I’m pretty sure legislators didn’t have World Naked Gardening Day in mind when they decided to sow a bumper crop of new bills this year. But here we are facing a year where the growth of attacks on our nudist way of life is alarming.
The number of bills needing attention has grown exponentially this year. It’s the case in even numbered years we get a slew of new legislators who feel the need to make their mark by introducing what they see as important legislation. The problem is they frequently write broad legislation to address narrow issues. GAT’s goal is to point out how the bills’ language negatively impacts nudist venues, events, or desires.
Popular themes of restricting legislation never really say they are trying to impose their values on others, they are cloaked in titles that sound like they are upholding or broadening freedoms, or embellishing on popular themes.
Titles like “Think of the Children,” or “Parents Rights Protection Act”, along with changing text from “harmful to minors” (which has been in use in case law at least since the 1960s) to “not educationally suitable” is somewhat suspect. Much like the change from using the term “child pornography” to “child sex abuse materials”, we are leaving established precedent to come up with new vague terms that will need to either be defined in the new law, and then challenged in court to define what the new terms actually mean, rather than stick with the verbiage that has already passed muster.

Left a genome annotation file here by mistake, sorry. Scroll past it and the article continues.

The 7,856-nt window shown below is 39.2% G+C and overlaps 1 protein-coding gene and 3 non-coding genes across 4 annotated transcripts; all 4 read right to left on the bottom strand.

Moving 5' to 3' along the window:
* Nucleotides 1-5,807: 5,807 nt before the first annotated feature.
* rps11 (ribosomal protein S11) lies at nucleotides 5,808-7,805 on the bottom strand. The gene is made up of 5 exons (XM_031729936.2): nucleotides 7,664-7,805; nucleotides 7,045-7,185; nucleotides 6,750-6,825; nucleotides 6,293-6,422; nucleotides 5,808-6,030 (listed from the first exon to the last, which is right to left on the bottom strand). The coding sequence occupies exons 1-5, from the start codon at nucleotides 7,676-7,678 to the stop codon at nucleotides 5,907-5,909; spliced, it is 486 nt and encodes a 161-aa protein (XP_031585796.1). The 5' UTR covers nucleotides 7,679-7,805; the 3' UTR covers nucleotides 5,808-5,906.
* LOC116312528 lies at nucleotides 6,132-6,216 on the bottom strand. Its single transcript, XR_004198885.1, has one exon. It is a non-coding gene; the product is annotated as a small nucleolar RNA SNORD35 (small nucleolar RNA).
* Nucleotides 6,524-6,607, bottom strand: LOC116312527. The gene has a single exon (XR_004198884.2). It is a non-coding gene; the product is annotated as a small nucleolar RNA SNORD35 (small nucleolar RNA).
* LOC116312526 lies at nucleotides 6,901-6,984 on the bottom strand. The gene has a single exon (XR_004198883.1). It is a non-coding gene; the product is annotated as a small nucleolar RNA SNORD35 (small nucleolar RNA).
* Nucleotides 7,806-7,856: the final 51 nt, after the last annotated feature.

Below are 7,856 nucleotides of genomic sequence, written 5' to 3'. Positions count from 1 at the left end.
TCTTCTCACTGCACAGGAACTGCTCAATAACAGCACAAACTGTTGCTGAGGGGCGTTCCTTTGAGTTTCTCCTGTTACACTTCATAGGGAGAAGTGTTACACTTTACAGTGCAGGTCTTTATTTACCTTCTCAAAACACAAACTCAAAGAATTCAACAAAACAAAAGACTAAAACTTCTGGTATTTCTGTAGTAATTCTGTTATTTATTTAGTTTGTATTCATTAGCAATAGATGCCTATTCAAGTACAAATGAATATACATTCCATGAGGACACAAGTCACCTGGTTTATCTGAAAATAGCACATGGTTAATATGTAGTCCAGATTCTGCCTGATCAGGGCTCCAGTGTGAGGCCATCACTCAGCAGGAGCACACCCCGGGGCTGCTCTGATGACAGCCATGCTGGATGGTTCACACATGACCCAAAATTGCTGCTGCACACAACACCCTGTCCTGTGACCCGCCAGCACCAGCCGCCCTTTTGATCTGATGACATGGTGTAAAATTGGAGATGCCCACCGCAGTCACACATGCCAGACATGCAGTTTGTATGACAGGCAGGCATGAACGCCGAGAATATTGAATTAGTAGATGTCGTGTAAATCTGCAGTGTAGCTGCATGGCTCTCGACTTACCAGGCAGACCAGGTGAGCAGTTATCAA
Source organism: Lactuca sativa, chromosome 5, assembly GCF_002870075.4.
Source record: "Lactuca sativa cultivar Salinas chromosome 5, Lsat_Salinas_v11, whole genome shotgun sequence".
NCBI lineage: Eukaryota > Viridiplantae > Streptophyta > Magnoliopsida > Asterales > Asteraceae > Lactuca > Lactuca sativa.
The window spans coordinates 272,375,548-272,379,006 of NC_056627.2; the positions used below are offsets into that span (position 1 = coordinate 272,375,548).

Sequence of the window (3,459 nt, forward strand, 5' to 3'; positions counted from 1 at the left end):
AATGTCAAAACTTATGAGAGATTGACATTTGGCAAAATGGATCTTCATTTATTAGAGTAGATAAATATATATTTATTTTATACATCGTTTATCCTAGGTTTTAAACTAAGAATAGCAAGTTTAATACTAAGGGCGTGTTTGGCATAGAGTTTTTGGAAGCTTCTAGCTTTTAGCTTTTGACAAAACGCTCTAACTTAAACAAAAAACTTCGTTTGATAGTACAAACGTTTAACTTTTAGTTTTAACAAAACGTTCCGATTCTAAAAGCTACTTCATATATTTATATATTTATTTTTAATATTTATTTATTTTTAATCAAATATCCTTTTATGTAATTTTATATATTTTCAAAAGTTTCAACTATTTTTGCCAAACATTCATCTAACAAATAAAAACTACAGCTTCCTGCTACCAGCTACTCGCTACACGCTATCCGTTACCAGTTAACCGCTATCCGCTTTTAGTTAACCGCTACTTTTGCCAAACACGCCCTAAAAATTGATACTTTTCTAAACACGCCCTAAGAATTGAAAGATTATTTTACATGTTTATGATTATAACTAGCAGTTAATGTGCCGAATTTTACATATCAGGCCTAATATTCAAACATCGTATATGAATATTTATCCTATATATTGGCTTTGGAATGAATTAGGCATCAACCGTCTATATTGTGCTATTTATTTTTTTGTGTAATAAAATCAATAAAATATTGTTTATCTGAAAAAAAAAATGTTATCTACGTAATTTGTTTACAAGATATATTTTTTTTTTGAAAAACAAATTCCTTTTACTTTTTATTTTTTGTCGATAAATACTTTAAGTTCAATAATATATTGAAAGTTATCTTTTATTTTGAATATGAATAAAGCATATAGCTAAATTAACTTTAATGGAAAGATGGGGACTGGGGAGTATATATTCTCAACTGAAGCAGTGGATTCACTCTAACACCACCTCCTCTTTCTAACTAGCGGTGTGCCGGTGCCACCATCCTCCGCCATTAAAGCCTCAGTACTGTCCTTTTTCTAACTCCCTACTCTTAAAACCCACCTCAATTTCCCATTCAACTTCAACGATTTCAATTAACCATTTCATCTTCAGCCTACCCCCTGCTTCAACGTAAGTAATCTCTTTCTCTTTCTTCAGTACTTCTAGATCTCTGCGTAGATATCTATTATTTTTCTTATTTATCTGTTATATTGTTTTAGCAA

The reason for this is clear. More oversight of private activities by whatever authority the laws designate as the enforcing agency, or in some cases the expansion of policing power to anyone who feels offended by an action whether it affects them or not. One such troubling bill is Arizona SB1698, legislation introduced at the end of January that newly defines “adult-oriented performance” to include simple nudity, and it criminalizes those who allow minors to remain where such is taking place. Simple nudity in Arizona being criminalized should be a call to arms for all nudists, not just those in Arizona. AANR needs its members fighting to show legislators we don’t want further intrusions on our right to assemble with like-minded nudists.